4 large leaves

3 tablespoons Extra Virgin Olive Oil

1 T crushed garlic, finely minced

1 T grated fresh ginger

1 tsp sesame seeds

4 tablespoons chicken broth

salt to taste

Method:

This is a typical stir fry with the oil, garlic, ginger and sesame seeds added to my fry pan and stir fried for a minute or two after the pan starts sizzling.

The stems are added to soften for a few minutes and then the broth and chopped leaves are added and stir fried until the leaves wilt.

Serve immediately and add salt to taste.

The Bok Choy still needed salt but at least I was in control.

Spicy Fish and Garbanzo Beans

March 24, 2012

Spicy Fish and Garbanzo Beans

The major problem I have in cooking for one person is scaling recipes, especially those using unfamiliar spices or those that call for a pinch of something. I have both problems scaling Indian Foods which are new to me yet are well worth my interest when it comes to flavor. I have been inspired by Monica at the Spice Diary and have been a student of hers for almost two years. Some of the things I have noticed about her recipes are: Indian spices are unique and it is difficult to make substitutes; because of this, don’t even try a recipe unless you have all the ingredients; and don’t second guess the amount Monica uses until you are totally comfortable with the genera.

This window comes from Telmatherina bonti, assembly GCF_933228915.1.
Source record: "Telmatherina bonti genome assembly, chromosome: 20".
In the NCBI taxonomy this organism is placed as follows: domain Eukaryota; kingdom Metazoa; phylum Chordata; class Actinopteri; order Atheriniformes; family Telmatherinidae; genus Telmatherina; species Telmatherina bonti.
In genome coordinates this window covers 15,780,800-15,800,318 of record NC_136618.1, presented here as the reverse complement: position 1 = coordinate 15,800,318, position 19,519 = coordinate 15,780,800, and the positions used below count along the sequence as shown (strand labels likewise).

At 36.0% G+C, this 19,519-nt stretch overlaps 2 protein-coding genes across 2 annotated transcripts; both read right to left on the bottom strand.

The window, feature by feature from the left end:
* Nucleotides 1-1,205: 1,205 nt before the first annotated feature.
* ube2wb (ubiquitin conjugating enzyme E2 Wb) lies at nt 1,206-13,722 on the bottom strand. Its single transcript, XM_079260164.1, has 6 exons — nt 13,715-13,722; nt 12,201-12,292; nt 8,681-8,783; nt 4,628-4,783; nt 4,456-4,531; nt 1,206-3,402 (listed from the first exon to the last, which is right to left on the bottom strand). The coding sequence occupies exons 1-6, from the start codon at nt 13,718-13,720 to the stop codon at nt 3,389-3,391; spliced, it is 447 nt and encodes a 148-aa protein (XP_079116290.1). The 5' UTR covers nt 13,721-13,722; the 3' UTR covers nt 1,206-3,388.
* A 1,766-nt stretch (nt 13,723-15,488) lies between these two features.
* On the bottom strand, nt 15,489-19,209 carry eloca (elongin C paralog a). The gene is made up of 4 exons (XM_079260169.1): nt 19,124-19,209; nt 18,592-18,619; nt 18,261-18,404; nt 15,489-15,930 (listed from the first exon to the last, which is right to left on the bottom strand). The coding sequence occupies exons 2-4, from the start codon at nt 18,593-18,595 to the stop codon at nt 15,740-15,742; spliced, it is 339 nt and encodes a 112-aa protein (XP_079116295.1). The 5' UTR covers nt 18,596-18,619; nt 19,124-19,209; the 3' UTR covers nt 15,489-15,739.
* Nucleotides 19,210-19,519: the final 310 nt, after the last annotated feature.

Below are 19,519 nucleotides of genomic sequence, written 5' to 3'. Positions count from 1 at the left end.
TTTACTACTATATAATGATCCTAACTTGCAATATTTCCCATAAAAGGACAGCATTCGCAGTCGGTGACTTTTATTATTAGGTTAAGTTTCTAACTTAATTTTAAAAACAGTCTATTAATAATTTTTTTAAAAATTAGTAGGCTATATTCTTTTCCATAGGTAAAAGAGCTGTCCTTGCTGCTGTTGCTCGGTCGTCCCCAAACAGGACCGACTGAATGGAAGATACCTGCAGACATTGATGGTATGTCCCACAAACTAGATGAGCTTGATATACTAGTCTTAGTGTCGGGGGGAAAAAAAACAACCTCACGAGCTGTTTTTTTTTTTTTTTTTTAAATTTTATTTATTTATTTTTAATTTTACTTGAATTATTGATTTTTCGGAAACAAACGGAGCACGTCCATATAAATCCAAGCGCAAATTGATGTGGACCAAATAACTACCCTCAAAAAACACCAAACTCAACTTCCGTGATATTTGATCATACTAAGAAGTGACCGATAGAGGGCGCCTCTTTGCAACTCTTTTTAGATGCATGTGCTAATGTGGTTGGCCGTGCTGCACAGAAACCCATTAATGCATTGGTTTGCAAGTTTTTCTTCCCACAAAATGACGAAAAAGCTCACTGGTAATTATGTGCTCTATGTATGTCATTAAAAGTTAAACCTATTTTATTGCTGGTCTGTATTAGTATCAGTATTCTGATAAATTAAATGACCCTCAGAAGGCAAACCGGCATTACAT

Initially, I decided to make her recipes using the recommended amounts for the spice blends (masala), marinades and sauces and just reduce the amount of meat and potatoes. Even though I hate to waste anything, I figured if I were to never use the spices again, making too much sauce was really not much of a waste. Eventually, I figured out that I was a real fan of Monica’s cooking and beginning to be a fan of her style of Indian cooking, but still, I was not familiar enough with the spices she used to know where I could scale back. I didn’t want to cook a pound of Chicken for three meals instead of 5 ounces of meat so there was always sauce left over.

Eventually the same solution evolved for all of the Italian, Caribbean and Indian Meals I make and that is rebuilding the sauce into an entirely different meal. Over the next few posts, I will present an example of each type of meal being rebuilt into something entirely different without voiding the concept of portion control or being tempted by leftovers.